Overall, Red Hat reported a solid quarter and is on track to profitability. The company's efforts in this area are apparent, exhibited by its noteworthy gross margin improvement. In the recent quarter, gross margins improved to 60%. However, check out this sequential progress: 41%, 47%, 54%, 57%, and 60%. According to the company, it will reach profitability by the end of the second quarter next year, which ends August 31.

News to Go

The world's largest software and database company, Oracle Corp. (Nasdaq: ORCL), reported second-quarter net income of $623 million, or $0.11 per share, compared to $384 million, or $0.06 per share, in the year-ago period. That beat the Street consensus by a penny. On the top line, revenues increased 17% to $2.7 billion. Oracle's track record of exceeding expectations is lengthy, so beating the Street isn't a shocker, but there were other facets of today's announcement that attracted Hollywood-type attention: database and applications sales growth, and an improved operating margin. Overall, it delivered in all three areas. For more on the story, please visit our after-hours take on the news from last night.

Software giant Microsoft (Nasdaq: MSFT) announced last night that its second-quarter sales and earnings will slip as much as 6% below estimates. Microsoft stated that sales are slowing most on the consumer and desktop side, rather than the corporate platform side, although both businesses are weaker than originally expected. Sales for the second quarter ending December 31 are now expected to be about $6.45 billion, up from $6.1 billion last year in the same quarter, while earnings per share will be near $0.47, up from $0.44 last year. For more on the story, please visit our after-hours take on the news from last night.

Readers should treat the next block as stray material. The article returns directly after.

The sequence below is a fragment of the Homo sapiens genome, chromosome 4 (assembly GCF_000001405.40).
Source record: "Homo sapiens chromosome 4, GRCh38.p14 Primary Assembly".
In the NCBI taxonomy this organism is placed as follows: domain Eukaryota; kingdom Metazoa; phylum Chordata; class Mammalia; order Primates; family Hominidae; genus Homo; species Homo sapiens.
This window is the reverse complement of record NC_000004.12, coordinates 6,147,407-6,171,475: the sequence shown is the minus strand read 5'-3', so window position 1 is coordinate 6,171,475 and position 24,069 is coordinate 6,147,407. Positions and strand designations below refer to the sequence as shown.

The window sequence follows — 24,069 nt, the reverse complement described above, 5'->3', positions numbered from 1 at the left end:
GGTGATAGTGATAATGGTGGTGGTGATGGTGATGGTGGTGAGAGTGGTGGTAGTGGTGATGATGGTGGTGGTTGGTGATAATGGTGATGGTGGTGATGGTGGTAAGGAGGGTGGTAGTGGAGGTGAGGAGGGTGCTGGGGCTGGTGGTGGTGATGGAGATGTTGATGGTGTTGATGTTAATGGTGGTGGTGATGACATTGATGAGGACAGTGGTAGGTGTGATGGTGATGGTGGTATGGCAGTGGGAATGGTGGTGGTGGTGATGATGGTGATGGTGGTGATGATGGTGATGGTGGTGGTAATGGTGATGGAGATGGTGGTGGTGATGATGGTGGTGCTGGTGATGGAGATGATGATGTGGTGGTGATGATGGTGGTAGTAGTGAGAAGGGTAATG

Graphic design software provider Adobe Systems Inc. (Nasdaq: ADBE) announced a fourth-quarter profit (excluding investment gains and losses, amortization, and other costs) of $127.7 million, or $0.34 per share. The Street consensus was expecting $0.29 per share. On the top line, revenues grew 26% to $355.2 million from $281.8 million year-over-year. Adobe also announced several management changes. President Bruce Chizen was named CEO and to the company's board of directors. Meanwhile, former CEO John Warnock, the current Adobe chairman, moved to the newly created chief technology officer position. The Motley Fool spoke with Chizen earlier this year.

Networking equipment company Cisco Systems Inc. (Nasdaq: CSCO) announced the company's number two executive, Gary Daichendt, was stepping down to evaluate other career opportunities, effective December 18. "Gary and I began discussing his next career move for a number of months and I am confident that the quality leadership team that Gary has developed for both Sales and Manufacturing will ensure a smooth transition and positive momentum for our customers, employees, partners, and suppliers,'' said President and CEO John Chambers. The company also indicated in its press release that worldwide sales and manufacturing will continue to be led by Rick Justice, senior vice president of worldwide field operations group, and Carl Redfield, senior vice president of worldwide manufacturing operations group.